Guitar-driven instrumental albums are an essential component to any serious musician’s journey to attaining a more complete understanding of the stringed instrument. Sans vocals, they allow the listener (and practicing student) to absorb the craftsmanship into their psyche and channel this language out of their fingertips. Recordings from such (contemporary) masters as Stanley Jordan, Joe Satriani, and Eric Johnson have served as templates for wanna-be shredders who could no longer get their kicks satisfied engaging in “Bill and Ted” air posturing. Whether it’s jazz, metal, or blues, the guitar naturally serves as a beacon that conveys a mood and attitude of the songwriter’s composition. It takes an enormous amount of talent to tell a story with no words, however, it can be done. One of the more recent fret masters to accomplish this is Chand K. Nova…
Born and bred in London, Chand developed a passion for the guitar at a young age. He began teaching himself to play along with the songs he loved, which led to the creative sparks to compose original music. Frustrated with the inability to find like-minded musicians that shared his passion, Chand chose to rely on himself and began his foray into becoming a multi-instrumentalist. After learning to play a variety of instruments, he recorded his original works and uploaded them on YouTube. There, his profile increased positively, and Chand knocked out four demo albums for his growing fan base. Those said fans were instrumental (no pun intended) in picking out five songs from the demos to be remastered for Chand’s official debut “The Solar Bliss EP”, released in June 2014. It garnered positive reviews, and one of the pieces, “China Man Blues”, grabbed an Independent Music Award for “Best Instrumental”. The title track, “Solar Bliss”, served as the catalyst for an episodic animated series set to Chand’s music, coinciding with the release of his second album, “The Wrath Of Chand”. Released in August 2015 on the Plaza Mayor Company label, this full length proved that Chand could rock with the best of ’em, with material showcasing a metal feel at times. He followed this up with another EP titled “Change”, which dropped on April 7 of this year.
On September 26, Bongo Boy Records will release the EP “Uncuffed”, Chand K. Nova’s most personal collection of instrumentals to date.
Chand’s inspiration for this latest release were the changes taking place in his personal life. Having invested nine years working in the prison system teaching music (among other duties), he began to feel the negative impact that his schedule was having on him personally. Finding it hard to focus on his passion for composing, he left that job for greener pastures, and this EP is a culmination of the feelings of freedom, hence the title “Uncuffed”. Compared to his second album, this has more of an “Unplugged” feel to the proceedings, mellow but still sublime. The opening track, “El Chando”, is a wonderful slice of Spaghetti Western bravado, bringing to mind the excellent soundtrack music of Ennio Morricone. “Kingdom Come” is an acoustic jazz number, that displays Chand’s fine chops, setting the mood for what’s to come. Following are “The Cost Of Freedom”, the title track, and “The Beginning Of the End”. The five selections on this EP are quality examples of mood music that can help you unwind, decompress, and think. It’s no surprise that Chand’s an in-demand session musician, given his talent. His previous output has been reviewed for such websites as Skope, MusicNotez, JamSphere, Beach Sloth, Maximum Volume Music, and Rockposer. And taking into account his growing fan base, imaginative cinematic thought process, and continuing creativity, it’s obvious that Chand K. Nova’s career will be going stratospheric.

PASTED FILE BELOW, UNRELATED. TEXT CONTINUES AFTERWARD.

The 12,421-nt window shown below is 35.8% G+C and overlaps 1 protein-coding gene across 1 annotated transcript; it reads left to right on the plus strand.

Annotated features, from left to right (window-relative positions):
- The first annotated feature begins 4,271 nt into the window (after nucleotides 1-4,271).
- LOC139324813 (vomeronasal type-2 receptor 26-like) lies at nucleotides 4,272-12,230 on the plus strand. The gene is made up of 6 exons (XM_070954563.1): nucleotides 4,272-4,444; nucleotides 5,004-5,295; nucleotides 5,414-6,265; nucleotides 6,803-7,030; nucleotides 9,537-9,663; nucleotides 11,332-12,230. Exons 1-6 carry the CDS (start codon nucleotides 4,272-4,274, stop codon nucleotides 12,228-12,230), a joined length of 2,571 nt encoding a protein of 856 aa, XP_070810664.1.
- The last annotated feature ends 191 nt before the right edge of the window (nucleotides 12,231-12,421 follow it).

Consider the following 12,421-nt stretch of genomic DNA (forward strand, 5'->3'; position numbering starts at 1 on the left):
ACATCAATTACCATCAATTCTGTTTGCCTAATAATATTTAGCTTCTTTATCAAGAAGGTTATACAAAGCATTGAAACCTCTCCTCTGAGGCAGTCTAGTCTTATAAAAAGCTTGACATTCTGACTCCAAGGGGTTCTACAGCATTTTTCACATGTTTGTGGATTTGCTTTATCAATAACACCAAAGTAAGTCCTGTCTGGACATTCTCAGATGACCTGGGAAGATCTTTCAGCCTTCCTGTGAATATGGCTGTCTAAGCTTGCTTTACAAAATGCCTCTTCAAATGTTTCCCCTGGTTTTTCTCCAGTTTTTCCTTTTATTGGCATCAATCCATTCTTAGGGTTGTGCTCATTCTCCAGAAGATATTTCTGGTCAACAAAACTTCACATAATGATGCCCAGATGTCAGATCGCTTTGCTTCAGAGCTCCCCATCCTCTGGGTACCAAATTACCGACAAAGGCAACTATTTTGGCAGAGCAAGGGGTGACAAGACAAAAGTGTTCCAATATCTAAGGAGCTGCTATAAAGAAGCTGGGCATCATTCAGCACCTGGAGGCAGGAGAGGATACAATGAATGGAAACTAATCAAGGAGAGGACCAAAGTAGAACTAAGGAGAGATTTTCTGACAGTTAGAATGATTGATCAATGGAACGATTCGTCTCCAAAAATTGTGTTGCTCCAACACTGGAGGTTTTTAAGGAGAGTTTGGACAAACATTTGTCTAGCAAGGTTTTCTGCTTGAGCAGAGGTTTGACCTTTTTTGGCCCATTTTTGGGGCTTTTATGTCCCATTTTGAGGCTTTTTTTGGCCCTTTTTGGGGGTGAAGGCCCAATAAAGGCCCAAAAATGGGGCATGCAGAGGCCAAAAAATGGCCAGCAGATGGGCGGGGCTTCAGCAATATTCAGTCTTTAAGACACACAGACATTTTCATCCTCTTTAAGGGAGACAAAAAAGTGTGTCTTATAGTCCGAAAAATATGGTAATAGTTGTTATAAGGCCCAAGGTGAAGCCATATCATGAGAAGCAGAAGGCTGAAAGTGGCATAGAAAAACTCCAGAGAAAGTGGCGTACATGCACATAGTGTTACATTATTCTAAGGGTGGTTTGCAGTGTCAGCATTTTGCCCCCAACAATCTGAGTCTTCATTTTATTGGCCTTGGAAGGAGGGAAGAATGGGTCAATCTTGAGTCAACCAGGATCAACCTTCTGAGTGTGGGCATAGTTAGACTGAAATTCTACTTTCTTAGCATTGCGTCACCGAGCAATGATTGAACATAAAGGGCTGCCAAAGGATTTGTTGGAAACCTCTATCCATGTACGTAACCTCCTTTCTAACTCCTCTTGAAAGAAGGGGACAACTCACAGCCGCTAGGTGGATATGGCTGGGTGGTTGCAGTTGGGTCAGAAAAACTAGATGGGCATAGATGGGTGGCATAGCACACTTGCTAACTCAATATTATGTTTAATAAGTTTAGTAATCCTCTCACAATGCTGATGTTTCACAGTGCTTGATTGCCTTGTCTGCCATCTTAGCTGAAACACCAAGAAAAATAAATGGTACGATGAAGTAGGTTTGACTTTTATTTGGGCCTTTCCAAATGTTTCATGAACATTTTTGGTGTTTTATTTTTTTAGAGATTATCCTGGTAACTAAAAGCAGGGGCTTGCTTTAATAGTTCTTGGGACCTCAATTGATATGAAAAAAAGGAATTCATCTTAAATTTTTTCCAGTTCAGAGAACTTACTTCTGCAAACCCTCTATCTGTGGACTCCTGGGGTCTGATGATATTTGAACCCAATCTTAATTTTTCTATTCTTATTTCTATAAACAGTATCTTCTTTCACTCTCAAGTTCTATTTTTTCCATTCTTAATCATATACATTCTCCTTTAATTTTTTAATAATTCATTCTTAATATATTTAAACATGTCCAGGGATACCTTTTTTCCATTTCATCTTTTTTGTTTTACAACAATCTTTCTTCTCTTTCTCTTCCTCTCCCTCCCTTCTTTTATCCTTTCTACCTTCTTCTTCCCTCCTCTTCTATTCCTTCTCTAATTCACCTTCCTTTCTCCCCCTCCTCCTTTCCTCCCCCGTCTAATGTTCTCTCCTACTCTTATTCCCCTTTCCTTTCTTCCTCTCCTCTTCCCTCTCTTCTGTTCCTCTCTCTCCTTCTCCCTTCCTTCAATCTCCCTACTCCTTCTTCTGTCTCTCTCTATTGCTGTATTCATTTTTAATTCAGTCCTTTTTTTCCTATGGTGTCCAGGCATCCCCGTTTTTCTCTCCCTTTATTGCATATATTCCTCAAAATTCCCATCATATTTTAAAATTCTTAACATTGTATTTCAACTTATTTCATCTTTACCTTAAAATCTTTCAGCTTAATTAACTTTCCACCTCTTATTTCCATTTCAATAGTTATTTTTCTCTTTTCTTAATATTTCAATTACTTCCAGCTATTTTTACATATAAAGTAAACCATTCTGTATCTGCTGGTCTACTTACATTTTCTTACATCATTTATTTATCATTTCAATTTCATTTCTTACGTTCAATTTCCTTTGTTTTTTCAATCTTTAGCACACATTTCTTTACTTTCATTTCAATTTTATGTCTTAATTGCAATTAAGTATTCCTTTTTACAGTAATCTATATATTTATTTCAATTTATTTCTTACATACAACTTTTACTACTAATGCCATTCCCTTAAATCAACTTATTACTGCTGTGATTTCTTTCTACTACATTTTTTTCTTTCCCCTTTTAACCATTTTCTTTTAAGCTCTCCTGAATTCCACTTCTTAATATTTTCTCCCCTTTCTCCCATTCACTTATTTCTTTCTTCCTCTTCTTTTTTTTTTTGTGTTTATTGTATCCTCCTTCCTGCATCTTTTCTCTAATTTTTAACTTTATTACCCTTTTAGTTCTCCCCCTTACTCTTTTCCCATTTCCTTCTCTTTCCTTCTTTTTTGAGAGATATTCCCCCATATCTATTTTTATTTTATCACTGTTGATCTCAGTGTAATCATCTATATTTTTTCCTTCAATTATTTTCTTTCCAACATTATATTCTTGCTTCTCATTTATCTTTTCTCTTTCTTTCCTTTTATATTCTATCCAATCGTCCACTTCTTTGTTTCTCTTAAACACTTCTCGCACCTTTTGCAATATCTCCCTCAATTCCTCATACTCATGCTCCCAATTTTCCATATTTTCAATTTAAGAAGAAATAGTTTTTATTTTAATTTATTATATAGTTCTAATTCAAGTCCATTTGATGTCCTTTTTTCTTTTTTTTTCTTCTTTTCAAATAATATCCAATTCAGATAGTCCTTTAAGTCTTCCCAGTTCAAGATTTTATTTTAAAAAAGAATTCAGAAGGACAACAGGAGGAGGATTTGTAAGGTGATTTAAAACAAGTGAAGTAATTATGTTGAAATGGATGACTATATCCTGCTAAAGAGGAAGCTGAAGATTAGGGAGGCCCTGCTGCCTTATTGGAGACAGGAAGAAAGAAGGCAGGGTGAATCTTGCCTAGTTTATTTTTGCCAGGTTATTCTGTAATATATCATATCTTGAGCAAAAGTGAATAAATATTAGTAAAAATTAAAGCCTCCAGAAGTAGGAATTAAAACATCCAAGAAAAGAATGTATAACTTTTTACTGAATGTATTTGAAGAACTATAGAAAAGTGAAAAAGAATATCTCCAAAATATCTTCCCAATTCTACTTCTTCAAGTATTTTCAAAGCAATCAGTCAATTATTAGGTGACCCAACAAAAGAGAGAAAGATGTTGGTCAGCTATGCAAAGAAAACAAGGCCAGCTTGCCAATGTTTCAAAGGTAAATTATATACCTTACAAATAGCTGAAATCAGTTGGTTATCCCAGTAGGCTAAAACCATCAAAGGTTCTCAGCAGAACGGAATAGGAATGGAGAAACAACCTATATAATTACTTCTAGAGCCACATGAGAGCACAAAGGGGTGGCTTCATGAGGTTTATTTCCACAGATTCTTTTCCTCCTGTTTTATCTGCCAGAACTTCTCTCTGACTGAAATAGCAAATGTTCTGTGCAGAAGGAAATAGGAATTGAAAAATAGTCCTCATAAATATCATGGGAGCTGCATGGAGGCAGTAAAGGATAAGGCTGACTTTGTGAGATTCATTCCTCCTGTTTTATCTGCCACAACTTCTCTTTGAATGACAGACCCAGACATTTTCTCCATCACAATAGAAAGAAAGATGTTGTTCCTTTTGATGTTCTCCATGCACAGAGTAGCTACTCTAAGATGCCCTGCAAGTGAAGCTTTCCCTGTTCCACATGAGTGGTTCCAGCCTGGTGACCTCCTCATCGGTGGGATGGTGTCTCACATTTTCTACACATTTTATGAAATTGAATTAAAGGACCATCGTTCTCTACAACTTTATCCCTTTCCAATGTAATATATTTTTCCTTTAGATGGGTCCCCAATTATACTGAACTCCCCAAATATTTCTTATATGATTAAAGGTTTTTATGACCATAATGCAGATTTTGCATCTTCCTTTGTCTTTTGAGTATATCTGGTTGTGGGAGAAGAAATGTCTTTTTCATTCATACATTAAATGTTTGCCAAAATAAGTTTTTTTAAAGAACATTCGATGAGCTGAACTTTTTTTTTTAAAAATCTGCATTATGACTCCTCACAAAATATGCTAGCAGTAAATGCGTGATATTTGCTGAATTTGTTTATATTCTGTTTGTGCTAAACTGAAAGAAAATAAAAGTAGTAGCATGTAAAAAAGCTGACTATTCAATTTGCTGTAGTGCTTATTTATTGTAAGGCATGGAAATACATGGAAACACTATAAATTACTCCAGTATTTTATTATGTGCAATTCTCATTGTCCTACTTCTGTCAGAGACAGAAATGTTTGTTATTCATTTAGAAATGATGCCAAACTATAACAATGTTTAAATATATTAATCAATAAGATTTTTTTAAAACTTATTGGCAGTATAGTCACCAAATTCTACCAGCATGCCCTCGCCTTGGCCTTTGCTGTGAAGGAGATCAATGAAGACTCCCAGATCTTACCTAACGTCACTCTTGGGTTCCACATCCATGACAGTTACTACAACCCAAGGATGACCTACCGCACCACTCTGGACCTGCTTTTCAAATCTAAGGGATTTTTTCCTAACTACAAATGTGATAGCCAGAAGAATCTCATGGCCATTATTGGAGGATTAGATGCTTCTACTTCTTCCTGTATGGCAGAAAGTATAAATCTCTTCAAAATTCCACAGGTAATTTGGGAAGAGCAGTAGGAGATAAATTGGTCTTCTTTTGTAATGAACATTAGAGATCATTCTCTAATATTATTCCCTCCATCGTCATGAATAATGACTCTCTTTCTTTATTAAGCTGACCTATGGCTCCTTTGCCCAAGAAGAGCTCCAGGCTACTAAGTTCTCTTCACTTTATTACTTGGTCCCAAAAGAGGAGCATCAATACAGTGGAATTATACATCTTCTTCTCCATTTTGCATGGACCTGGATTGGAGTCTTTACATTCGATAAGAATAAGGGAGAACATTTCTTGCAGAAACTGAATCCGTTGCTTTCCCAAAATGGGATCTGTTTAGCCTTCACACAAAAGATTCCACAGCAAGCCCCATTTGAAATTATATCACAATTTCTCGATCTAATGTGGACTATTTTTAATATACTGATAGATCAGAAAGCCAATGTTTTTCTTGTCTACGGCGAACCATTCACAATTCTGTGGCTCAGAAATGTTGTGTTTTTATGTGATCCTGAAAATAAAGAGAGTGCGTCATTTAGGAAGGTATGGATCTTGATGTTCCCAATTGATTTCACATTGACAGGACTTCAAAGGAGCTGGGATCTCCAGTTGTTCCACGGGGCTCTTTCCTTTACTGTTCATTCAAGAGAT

Keep up with all of Chand’s happenings over on Facebook.
For more news, videos, and to purchase music, visit his official website.
You can also follow Chand on Twitter.
Here’s a sampler of the latest EP (courtesy of Chand and Bongo Boy Records):